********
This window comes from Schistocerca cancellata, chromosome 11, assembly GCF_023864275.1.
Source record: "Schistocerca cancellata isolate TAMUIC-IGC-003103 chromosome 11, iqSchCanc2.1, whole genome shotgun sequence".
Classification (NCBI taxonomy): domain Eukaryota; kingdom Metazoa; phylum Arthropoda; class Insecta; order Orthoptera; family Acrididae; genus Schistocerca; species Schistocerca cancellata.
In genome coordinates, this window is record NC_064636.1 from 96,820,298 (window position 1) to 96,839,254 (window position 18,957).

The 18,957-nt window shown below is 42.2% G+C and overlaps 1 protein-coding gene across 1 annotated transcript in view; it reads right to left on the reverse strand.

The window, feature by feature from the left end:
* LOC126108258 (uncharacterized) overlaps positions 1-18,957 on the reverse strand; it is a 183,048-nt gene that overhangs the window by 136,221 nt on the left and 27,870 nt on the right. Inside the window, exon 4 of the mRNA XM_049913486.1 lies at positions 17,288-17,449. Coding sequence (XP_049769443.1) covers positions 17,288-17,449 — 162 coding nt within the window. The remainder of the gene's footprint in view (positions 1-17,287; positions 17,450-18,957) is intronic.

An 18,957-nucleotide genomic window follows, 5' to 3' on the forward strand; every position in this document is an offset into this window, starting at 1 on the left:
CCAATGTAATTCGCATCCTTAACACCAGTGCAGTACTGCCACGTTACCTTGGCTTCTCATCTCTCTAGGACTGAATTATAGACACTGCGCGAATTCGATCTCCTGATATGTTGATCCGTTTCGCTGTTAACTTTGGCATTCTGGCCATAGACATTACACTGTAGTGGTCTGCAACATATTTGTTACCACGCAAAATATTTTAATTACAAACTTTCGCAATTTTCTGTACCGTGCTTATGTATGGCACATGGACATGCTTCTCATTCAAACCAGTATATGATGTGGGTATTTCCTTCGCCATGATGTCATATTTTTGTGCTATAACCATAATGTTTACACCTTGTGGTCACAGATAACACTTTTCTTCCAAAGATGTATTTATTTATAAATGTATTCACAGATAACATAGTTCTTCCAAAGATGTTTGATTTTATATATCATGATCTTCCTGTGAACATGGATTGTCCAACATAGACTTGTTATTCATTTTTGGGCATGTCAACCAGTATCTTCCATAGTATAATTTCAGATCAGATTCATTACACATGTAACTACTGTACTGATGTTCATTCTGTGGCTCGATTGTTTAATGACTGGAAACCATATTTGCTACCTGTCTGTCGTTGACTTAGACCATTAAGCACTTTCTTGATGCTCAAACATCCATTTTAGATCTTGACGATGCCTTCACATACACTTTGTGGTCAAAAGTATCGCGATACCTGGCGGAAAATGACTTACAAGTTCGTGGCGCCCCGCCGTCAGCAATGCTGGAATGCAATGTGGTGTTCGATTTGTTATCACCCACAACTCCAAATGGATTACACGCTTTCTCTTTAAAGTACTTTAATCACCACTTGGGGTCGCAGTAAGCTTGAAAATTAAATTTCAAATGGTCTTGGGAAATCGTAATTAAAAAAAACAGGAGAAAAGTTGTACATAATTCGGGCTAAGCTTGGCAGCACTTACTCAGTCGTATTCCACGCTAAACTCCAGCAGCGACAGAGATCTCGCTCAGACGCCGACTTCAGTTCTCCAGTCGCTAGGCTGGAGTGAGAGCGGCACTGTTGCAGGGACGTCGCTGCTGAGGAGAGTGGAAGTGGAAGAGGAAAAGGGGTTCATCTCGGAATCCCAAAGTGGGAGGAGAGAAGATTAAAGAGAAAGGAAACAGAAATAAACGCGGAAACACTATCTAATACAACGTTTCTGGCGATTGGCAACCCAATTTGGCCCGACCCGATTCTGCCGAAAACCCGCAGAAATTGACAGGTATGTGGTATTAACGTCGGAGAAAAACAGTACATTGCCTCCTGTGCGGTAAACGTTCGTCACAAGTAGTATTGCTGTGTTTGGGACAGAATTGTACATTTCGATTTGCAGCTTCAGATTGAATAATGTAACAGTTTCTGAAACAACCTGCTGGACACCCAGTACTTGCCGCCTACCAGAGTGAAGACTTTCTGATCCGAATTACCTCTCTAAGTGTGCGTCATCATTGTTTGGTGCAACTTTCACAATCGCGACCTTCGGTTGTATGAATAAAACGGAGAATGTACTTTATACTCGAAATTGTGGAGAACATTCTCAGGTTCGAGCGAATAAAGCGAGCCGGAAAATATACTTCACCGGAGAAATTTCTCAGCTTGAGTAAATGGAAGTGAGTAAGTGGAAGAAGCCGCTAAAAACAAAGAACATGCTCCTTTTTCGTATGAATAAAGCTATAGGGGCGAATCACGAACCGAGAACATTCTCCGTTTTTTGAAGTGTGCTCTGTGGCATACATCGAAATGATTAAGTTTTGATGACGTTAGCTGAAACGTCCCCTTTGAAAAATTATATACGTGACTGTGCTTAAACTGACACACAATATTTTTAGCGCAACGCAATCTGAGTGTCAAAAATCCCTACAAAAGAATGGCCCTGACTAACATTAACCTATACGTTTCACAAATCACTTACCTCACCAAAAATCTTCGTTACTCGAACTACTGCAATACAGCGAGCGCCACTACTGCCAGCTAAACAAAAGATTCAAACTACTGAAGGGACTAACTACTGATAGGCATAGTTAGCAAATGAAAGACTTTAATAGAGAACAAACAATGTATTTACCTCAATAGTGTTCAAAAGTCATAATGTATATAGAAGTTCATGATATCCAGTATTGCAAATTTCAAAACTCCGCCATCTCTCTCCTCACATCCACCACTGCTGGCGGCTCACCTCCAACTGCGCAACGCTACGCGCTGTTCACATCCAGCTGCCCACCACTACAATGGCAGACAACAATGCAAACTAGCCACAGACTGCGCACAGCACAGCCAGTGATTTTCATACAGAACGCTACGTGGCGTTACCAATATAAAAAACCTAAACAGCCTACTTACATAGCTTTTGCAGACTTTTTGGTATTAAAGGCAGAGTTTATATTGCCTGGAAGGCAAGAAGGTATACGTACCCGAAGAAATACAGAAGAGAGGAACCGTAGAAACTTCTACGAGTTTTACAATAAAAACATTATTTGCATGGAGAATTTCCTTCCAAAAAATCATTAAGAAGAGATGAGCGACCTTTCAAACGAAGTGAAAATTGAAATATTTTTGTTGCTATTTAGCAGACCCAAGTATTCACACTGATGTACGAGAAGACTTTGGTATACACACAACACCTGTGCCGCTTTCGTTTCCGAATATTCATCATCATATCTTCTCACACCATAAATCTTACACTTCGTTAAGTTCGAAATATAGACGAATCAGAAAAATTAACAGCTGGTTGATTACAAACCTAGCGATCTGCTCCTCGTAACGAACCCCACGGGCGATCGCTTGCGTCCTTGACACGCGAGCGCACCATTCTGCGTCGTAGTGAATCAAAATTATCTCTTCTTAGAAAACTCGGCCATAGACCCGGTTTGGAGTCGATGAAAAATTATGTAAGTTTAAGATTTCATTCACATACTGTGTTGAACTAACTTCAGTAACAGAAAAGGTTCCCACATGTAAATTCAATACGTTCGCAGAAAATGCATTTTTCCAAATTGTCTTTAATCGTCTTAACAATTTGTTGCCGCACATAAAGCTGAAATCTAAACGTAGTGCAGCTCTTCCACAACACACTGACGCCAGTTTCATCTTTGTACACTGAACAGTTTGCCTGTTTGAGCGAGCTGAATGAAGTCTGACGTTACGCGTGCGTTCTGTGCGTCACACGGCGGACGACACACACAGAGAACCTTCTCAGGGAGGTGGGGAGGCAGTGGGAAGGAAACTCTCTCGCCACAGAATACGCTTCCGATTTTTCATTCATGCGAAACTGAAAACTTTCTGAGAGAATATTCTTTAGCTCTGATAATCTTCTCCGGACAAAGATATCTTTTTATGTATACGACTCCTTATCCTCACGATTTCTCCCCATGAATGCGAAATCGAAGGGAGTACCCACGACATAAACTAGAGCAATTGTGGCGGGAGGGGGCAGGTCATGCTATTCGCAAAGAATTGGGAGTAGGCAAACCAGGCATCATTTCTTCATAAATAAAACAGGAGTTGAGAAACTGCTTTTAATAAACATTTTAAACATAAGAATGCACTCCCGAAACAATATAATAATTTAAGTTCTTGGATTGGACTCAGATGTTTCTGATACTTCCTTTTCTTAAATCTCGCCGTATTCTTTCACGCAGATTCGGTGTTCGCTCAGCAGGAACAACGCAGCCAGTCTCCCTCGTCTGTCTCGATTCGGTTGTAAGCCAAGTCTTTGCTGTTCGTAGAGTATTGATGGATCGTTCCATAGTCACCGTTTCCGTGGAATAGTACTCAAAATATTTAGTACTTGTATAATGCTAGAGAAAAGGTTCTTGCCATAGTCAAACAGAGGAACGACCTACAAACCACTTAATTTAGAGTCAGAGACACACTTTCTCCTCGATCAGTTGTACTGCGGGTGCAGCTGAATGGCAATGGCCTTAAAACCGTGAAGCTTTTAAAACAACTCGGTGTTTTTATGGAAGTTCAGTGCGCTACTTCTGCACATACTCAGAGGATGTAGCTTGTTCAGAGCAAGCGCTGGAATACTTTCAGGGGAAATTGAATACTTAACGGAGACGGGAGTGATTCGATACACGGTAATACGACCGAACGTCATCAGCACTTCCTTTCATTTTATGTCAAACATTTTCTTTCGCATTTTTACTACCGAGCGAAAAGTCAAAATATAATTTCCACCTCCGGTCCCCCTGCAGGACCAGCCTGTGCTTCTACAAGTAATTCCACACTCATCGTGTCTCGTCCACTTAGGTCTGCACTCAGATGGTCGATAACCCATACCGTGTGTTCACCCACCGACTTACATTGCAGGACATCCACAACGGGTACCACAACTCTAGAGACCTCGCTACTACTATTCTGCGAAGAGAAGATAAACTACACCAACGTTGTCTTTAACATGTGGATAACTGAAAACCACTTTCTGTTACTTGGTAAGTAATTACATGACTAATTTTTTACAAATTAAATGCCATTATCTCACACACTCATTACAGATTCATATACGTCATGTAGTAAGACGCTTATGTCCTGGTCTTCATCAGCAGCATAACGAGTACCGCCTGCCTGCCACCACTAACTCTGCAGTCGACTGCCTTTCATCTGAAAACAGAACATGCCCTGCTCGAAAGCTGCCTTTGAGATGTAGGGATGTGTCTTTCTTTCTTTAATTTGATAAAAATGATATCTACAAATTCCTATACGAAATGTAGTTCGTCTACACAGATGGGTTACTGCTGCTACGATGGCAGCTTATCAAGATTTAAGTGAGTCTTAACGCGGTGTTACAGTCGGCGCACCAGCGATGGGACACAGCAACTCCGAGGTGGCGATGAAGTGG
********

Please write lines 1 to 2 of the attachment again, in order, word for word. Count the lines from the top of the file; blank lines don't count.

This window comes from Schistocerca cancellata, chromosome 11, assembly GCF_023864275.1.
Source record: "Schistocerca cancellata isolate TAMUIC-IGC-003103 chromosome 11, iqSchCanc2.1, whole genome shotgun sequence".